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Feds invest $4M in Queen’s University hydrogen energy research

Research aims to produce hydrogen gas from water using nickel-based catalysts



Grant Hall at Queen's University in Kingston, Ont. The project will also include 14 researchers at seven Canadian universities. PHOTO: Shin, via Wikimedia Commons

Grant Hall at Queen’s University in Kingston, Ont. The project will also include 14 researchers at seven Canadian universities. PHOTO: Shin, via Wikimedia Commons

KINGSTON, Ont.—A Queen’s University-led research project aiming to engineer its way around some of the long-standing challenges of producing hydrogen gas is getting a major boost from Ottawa.

The Canadian government, through the Discovery Frontiers initiative of the Natural Sciences and Engineering Research Council of Canada, has announced it will invest $4 million in a cleantech project led by Queen’s chemistry professor, Gregory Jerkiewicz.

“Canada faces challenges associated with declining reserves of non-renewable energy sources, environmental pollution, greenhouse gas production, and related societal issues,” Jerkiewicz said. “Building on Canada’s strengths in the nickel, water electrolysis, and fuel cell sectors, this project will lay the foundation for Canadian leadership in the next generation of electrochemical clean energy technologies.”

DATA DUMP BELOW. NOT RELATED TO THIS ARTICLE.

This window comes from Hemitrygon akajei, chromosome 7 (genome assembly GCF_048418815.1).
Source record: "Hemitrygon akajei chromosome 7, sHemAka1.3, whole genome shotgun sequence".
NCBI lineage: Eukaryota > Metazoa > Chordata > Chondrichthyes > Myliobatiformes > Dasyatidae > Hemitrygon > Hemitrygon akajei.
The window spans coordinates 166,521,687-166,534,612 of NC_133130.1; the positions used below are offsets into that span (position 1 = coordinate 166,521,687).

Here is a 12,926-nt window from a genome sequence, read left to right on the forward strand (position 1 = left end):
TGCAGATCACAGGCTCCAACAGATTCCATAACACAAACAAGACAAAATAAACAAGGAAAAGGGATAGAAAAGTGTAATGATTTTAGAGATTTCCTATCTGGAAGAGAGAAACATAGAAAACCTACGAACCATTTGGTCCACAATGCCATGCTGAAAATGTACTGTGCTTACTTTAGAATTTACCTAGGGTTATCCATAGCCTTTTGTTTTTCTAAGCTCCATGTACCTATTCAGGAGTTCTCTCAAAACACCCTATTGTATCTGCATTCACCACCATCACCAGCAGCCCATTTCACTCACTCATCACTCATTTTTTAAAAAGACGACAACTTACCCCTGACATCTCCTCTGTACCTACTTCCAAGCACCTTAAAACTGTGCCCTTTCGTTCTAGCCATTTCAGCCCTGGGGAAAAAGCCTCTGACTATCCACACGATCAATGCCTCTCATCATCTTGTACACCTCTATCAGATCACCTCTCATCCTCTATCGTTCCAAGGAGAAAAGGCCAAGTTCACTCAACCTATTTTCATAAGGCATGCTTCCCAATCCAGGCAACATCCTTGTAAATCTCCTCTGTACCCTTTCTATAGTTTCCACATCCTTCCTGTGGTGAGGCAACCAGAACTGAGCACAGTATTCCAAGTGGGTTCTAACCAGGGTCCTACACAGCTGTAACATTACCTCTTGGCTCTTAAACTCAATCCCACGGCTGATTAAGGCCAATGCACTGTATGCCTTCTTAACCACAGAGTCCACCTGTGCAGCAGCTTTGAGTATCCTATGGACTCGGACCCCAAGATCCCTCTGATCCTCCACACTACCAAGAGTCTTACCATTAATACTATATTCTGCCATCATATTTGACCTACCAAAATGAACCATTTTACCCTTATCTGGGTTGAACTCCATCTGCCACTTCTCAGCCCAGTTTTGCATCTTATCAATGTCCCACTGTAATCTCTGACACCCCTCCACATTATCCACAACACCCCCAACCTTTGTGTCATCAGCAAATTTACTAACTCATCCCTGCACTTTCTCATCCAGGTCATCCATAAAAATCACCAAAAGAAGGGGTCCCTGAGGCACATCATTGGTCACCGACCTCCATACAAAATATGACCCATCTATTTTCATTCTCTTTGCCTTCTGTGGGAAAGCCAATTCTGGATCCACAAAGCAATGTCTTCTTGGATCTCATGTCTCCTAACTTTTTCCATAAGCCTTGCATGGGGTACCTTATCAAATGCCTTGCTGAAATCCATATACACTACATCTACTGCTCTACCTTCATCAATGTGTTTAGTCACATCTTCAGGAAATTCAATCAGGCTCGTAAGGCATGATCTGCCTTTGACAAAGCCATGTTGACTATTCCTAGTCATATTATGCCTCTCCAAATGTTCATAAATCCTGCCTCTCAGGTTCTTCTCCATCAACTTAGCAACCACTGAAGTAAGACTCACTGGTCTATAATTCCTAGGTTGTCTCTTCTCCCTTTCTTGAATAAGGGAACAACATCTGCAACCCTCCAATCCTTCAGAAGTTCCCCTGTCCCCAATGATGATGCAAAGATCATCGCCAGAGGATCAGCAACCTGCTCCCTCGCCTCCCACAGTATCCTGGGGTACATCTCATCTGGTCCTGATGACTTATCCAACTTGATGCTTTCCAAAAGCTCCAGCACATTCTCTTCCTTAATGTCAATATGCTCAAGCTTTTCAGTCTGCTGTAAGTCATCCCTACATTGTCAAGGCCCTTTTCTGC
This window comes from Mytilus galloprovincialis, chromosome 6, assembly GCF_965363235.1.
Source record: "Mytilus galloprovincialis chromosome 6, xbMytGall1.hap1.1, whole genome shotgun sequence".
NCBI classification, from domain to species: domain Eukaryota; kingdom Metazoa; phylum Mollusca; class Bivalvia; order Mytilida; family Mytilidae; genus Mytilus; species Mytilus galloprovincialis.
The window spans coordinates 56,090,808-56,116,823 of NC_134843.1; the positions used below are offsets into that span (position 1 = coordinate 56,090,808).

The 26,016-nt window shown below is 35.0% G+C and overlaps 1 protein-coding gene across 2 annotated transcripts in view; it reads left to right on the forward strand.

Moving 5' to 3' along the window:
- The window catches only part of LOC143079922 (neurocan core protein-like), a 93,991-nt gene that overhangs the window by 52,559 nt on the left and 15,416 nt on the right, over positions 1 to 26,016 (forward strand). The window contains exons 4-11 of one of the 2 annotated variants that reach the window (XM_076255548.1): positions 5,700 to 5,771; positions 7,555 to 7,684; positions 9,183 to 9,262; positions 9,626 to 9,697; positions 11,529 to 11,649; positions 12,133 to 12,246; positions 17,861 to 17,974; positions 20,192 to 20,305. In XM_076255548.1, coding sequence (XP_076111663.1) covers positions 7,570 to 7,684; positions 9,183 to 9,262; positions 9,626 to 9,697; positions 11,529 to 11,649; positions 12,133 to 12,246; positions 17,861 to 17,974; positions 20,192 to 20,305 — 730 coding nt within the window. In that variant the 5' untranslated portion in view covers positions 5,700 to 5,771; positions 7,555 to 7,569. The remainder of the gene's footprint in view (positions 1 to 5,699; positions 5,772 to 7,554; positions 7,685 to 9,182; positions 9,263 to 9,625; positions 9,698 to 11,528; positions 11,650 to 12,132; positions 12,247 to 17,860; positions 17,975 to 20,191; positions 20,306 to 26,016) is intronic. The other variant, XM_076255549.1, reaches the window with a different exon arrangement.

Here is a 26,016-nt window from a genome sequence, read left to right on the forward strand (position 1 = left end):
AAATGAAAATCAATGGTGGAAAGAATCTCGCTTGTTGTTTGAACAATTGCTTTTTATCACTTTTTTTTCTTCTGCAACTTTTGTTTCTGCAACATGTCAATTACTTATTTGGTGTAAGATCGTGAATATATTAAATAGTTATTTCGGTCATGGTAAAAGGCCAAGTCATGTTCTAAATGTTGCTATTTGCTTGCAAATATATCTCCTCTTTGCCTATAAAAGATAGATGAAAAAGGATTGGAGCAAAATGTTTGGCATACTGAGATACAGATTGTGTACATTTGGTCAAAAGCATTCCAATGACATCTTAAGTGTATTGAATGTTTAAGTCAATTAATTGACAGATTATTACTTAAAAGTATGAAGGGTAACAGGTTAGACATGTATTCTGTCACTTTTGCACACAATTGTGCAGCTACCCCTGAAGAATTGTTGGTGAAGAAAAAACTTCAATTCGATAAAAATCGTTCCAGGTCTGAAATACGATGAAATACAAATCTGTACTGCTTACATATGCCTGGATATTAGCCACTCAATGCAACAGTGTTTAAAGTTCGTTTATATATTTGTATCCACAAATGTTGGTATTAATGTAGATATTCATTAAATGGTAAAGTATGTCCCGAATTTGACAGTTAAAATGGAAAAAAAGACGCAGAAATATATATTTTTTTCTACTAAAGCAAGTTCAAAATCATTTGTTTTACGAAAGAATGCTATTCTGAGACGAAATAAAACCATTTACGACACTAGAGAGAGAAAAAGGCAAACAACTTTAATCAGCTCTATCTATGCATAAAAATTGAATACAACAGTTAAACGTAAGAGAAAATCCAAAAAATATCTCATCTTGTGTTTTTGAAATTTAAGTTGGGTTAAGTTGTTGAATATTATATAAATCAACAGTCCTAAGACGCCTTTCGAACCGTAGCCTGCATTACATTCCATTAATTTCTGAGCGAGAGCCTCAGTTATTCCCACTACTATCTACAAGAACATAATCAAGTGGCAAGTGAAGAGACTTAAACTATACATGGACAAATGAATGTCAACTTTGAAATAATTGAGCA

Producing hydrogen—which can then be used to generate carbon-free energy—from water in a non-energy-intensive way has been a persistent problem for researchers. Processes such as electrolysis are well-established for producing hydrogen from water, but are considered to be too wasteful to be adopted on a wide scale.

The Jerkiewicz-helmed team, dubbed, Engineered Nickel Catalysts for Electrochemical Clean Energy, includes 14 Canadian researchers from seven universities, as well as nine international researchers and a number of industry partners.

The project aims to produce hydrogen gas from water using a “new class” of catalysts made from nickel.

“I congratulate Dr. Jerkiewicz and his team on being selected to undertake this ambitious research program,” Kirsty Duncan, Canada’s new Minister of Science, said following the announcement in Kingston, Ont. “Their research project has the potential to reduce energy consumption and to develop the next generation of nickel-based materials, making advancements in the field of clean technologies. This is of particular importance in the context of a sustainable environment and a greener future.”

As related field research, the scientists will also explore the use of nickel catalysts to break down glycerol—a waste product from biodiesel production—into commercially usable chemicals.

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